Although the main objective of Thrive is informational—to disseminate conspiracy theories and promote right-wing libertarian political ideology—it cannot be ignored that Thrive’s makers and a lot of its supporters say they want to take action. On this very blog Foster Gamble, creator of Thrive, has dismissed the utility of discussing the factual errors and distortions in his film, in favor of “creating solutions.” Unfortunately, the “solutions” that Thrive fans say they want are aimed overwhelmingly at exposing and combating the various conspiracy theories that the film asserts exist. This is the central tragedy of conspiracy thinking—that it diverts people’s energies and attentions away from solving real problems in the real world, and instead motivates them to solve fake problems endemic to the fantasy world in which conspiracy theorists dwell.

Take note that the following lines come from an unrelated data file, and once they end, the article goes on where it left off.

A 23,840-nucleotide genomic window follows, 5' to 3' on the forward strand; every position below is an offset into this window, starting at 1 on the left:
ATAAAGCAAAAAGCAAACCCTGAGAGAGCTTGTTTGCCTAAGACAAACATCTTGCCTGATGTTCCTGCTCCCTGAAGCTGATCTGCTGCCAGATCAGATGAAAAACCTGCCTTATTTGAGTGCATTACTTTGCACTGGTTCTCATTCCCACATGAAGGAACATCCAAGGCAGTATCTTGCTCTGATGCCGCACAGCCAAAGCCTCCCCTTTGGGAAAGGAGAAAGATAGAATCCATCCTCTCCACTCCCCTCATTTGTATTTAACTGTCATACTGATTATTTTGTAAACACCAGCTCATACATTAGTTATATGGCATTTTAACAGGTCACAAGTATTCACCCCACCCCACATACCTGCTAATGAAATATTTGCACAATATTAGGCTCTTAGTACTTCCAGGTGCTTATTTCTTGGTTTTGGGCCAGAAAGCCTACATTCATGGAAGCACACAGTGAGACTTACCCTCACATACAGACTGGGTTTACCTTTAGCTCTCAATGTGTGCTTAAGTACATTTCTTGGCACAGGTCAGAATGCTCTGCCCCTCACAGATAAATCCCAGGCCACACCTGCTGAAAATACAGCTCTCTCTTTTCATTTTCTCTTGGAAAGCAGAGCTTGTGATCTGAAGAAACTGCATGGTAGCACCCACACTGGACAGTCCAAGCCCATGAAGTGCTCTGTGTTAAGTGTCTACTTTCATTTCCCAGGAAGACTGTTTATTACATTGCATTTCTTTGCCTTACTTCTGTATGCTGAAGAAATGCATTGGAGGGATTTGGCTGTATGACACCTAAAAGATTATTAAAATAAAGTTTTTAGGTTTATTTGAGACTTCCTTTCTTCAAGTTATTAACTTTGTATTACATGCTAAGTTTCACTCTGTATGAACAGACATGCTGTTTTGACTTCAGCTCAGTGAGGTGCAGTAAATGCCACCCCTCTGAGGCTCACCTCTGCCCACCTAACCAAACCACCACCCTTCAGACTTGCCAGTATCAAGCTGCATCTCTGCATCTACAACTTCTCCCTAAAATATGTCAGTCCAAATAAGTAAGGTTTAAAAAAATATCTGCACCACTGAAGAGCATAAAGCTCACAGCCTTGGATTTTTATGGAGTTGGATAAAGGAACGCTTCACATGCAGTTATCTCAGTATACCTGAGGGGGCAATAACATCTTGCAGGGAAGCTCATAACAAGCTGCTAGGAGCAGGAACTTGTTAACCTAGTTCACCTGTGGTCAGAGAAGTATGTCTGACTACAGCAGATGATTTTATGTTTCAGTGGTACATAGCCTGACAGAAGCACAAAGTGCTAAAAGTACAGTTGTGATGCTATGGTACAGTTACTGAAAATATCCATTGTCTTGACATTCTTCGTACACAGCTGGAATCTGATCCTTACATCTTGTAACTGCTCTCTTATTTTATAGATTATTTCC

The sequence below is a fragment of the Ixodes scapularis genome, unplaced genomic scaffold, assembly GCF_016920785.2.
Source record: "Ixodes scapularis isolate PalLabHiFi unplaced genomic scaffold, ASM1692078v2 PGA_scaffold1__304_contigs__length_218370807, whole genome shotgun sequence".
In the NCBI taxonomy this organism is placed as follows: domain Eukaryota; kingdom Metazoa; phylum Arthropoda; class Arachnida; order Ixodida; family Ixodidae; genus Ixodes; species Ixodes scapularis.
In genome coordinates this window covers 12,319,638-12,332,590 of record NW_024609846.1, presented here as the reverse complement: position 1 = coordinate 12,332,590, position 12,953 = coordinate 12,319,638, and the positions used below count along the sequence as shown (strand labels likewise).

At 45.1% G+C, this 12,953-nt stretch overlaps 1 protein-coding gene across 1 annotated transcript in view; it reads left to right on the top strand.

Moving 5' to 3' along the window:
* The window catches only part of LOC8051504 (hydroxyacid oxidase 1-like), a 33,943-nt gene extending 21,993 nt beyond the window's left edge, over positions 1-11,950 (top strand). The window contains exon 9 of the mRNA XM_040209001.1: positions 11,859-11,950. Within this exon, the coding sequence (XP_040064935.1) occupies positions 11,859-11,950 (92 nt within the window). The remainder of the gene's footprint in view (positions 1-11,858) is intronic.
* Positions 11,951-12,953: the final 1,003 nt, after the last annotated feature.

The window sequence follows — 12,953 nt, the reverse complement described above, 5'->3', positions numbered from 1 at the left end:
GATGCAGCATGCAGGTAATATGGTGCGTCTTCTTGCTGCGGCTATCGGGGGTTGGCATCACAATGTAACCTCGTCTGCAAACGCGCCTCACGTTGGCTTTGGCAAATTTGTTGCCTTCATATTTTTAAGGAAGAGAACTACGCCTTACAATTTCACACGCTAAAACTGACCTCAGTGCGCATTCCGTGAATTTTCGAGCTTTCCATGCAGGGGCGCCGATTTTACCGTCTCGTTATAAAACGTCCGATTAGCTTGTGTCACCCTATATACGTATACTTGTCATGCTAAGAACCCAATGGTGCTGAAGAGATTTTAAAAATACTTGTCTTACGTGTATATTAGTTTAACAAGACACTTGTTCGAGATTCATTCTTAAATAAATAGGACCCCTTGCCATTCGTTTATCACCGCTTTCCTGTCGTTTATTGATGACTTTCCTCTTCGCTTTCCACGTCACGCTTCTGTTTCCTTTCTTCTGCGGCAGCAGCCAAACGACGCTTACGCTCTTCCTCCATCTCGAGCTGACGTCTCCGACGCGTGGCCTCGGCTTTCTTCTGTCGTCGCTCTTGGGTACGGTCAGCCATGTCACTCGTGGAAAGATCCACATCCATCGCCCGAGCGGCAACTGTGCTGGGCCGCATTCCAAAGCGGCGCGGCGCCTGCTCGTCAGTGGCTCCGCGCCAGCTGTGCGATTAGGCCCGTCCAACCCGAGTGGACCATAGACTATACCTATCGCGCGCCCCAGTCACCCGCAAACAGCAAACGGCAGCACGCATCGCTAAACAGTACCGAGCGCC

This article will discuss the phenomena of what I call “conspiracy activism.” Thrive is not the first conspiracy movie to spark an activist response. Mr. Gamble’s film exists in the context of a conspiracist underground that has, in recent years, been rapidly transformed by the Internet, and is continuing to evolve quickly. I wrote about this in an article over at my other blog, which I also publicized on this one. You can consider this article to be sort of a companion piece to that one.
What Is The “Thrive Movement” And What Is It Actually Doing?
Before we get to the topic of conspiracy activism in general, let’s look at what “solutions” the Thrive people are promoting. There is no “Thrive Movement” to speak of in any real sense. Foster Gamble is not, so far as I can tell, attempting to exert any sort of real control over the activities or direction of the film’s fans, and I’ve seen no evidence that the fans of the movie are trying to organize themselves.